Throughout this month, we will be posting portraits of female legal pioneers, discussing issues of concern for women in the law, recognizing women in law and in tech working towards securing access to justice, and celebrating women who exemplify the term ‘role model’ for both attorneys and citizens.
Patricia Schroeder, who spent 24 years in the United States House of Representatives, died earlier this week. She was a pilot (earning her pilot’s license at age 15), Harvard Law School graduate (where she was one of 15 women in a class of over 500), mother of two, wife, the first woman elected to Congress from Colorado, and the first woman to serve on the Armed Services Committee.
Of the Family Medical Leave Act, which she introduced in 1985 and which Bill Clinton signed into law in 1994, she said, “We finally got it through after nine years. I was very happy to move it along. And we did a lot of things. We had to put in there that they were going to study it for two years to make sure that businesses didn’t crumble all over America like we were told they would. They didn’t.”
From a 2015 interview she did with the U.S. House of Representatives, Office of the Historian, when asked what advice she would give to a prospective woman candidate who was running for Congress, she said:
I would say to do it. I think women wait to be discovered. All the books that have come out lately only confirm what I think. They keep saying men will apply for a job if they’re only 60-percent qualified, but women have to be 100-percent-plus. They’re very cautious about, “Oh, well maybe.” Or, “If I have all that, won’t somebody find me and ask me to do it?” They’re not going to ask you to do it. You’re going to have to raise your hand and say, “I’m going to do it. Deal with it.” It’s getting easier because each generation is getting a little more empowered. But telling women just to do it is terribly important, because if they don’t go out there, they’ll always find someone else to run. And they’re not just going to come knock on your door and say, “Oh, we just happened to notice, you have all of the wonderful attributes that would make a perfect candidate.” That’s not going to happen.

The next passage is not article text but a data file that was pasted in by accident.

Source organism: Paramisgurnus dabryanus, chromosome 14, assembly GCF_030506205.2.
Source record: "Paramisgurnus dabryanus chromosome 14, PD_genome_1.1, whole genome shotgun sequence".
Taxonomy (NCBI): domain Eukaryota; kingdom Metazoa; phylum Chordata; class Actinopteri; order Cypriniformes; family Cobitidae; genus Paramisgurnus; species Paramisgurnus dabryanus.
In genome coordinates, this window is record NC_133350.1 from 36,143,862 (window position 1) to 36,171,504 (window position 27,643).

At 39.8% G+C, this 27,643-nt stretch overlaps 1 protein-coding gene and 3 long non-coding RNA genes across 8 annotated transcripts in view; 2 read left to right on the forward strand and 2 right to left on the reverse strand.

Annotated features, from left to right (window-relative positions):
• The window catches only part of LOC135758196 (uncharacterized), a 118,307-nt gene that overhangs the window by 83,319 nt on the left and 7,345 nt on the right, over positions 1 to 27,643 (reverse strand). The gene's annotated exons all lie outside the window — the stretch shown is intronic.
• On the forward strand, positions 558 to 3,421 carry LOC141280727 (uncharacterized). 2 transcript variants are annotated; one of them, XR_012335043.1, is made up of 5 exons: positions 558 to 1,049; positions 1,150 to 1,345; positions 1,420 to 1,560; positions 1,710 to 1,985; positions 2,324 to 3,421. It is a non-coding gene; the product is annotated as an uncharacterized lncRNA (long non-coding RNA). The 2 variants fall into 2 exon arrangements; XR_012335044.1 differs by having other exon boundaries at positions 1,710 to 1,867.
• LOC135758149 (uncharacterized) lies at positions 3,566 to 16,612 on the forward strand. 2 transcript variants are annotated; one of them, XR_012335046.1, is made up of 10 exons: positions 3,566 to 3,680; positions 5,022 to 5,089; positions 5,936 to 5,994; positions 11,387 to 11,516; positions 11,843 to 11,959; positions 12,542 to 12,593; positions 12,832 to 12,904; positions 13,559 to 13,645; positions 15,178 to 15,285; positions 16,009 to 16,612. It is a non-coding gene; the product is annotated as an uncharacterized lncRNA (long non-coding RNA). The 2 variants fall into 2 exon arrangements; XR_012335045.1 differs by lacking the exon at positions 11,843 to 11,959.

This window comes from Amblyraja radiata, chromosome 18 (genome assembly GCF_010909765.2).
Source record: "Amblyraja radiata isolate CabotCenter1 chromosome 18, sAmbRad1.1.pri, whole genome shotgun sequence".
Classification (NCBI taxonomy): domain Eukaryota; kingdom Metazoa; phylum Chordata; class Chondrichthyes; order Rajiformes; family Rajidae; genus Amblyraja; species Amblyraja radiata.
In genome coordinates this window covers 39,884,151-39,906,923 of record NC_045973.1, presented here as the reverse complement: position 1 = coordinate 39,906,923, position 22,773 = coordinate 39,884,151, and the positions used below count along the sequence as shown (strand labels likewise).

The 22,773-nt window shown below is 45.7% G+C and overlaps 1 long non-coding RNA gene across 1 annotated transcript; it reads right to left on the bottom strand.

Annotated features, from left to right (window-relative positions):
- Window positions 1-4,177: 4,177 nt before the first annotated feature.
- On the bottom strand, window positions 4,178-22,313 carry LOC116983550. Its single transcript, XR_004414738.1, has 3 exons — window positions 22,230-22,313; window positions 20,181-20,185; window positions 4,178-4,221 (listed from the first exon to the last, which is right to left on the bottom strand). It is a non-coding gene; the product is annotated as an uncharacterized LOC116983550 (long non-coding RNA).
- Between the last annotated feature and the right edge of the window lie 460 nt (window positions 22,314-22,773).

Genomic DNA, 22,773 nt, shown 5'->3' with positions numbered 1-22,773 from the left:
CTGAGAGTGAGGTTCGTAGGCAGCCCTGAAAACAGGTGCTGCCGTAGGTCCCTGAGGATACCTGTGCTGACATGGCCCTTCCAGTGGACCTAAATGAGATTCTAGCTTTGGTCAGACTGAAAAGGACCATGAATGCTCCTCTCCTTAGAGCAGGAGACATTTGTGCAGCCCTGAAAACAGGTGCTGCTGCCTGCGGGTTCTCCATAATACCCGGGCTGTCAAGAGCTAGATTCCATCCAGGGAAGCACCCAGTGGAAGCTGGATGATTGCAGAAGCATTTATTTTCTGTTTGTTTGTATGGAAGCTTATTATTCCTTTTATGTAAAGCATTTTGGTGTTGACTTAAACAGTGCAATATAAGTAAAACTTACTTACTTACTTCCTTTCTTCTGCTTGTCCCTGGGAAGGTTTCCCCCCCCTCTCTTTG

I was so frustrated when I ran. I was so angry about the Vietnam War. I was so angry about all the different things that were happening. And I ran because I thought, “Well, somebody’s got to stand up and say something about this.” My frustration now is when I hear people saying, “We’re frustrated with everything, we’re not going to bother.” Well, if you don’t bother, it’s only going to get worse. You’ve really got to bother. Freedom is also a responsibility. It’s a responsibility of every citizen to realize, they’ve got to participate, and if you don’t participate and you don’t want to be part of the game, then you really don’t have any right to complain. You really have no right to complain. If you vote and if you get out there and you work for candidates that you believe in, you can change it, you can overrule so many things.
We think this advice translates to most workplaces. In our work, we see law firm leadership beginning to drive real change at law firms by focusing on making sure the workplace is a diverse and inclusive space. Because while the proportion of female attorneys has increased from 34% to 37.7% at U.S. law firms, from 29.4% to 33% among non-equity partners, and from 19.2% to 23.3% among equity partners, according to a 2021 survey by Law360, women still make up just over 25% of all attorneys appearing in court; women make up less than 20% of civil litigators appearing in court; and women make up less than 20% of litigators in cases involving five or more parties. What’s more, 85% of female attorneys of color will leave large firms within seven years of starting the practice of law.
So it’s apparent that women still, as Schroeder said, “bother.” If you’re a female litigator, ask to go to court. Ask to do pro bono. Ask to examine or cross-examine the witnesses you want. Do not succumb to the idea that if the lead partner really wanted your talents or valued your perspective then they would ask you for it.
If you’re a law firm client, demand diverse legal teams from your firm.
If you’re in a position of leadership at a law firm, think about the unique opportunity you have to become purpose-driven global leaders, at the forefront of social change.